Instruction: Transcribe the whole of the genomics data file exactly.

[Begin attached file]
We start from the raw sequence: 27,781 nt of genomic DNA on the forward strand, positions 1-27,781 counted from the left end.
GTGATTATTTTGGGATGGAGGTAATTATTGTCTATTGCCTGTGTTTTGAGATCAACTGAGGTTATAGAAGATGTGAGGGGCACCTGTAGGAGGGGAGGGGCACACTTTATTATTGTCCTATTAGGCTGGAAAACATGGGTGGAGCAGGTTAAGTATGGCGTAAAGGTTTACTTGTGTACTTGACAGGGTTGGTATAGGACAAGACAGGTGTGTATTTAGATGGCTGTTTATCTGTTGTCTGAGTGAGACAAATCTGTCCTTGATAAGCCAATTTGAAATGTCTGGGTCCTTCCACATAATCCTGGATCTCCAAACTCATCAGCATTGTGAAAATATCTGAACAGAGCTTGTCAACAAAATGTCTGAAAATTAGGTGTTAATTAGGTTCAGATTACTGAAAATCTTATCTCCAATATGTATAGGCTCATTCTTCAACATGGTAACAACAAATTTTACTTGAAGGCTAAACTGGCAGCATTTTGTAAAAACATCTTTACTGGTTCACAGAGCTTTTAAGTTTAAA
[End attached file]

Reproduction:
We start from the raw sequence: 27,781 nt of genomic DNA on the forward strand, positions 1-27,781 counted from the left end.
GTGATTATTTTGGGATGGAGGTAATTATTGTCTATTGCCTGTGTTTTGAGATCAACTGAGGTTATAGAAGATGTGAGGGGCACCTGTAGGAGGGGAGGGGCACACTTTATTATTGTCCTATTAGGCTGGAAAACATGGGTGGAGCAGGTTAAGTATGGCGTAAAGGTTTACTTGTGTACTTGACAGGGTTGGTATAGGACAAGACAGGTGTGTATTTAGATGGCTGTTTATCTGTTGTCTGAGTGAGACAAATCTGTCCTTGATAAGCCAATTTGAAATGTCTGGGTCCTTCCACATAATCCTGGATCTCCAAACTCATCAGCATTGTGAAAATATCTGAACAGAGCTTGTCAACAAAATGTCTGAAAATTAGGTGTTAATTAGGTTCAGATTACTGAAAATCTTATCTCCAATATGTATAGGCTCATTCTTCAACATGGTAACAACAAATTTTACTTGAAGGCTAAACTGGCAGCATTTTGTAAAAACATCTTTACTGGTTCACAGAGCTTTTAAGTTTAAA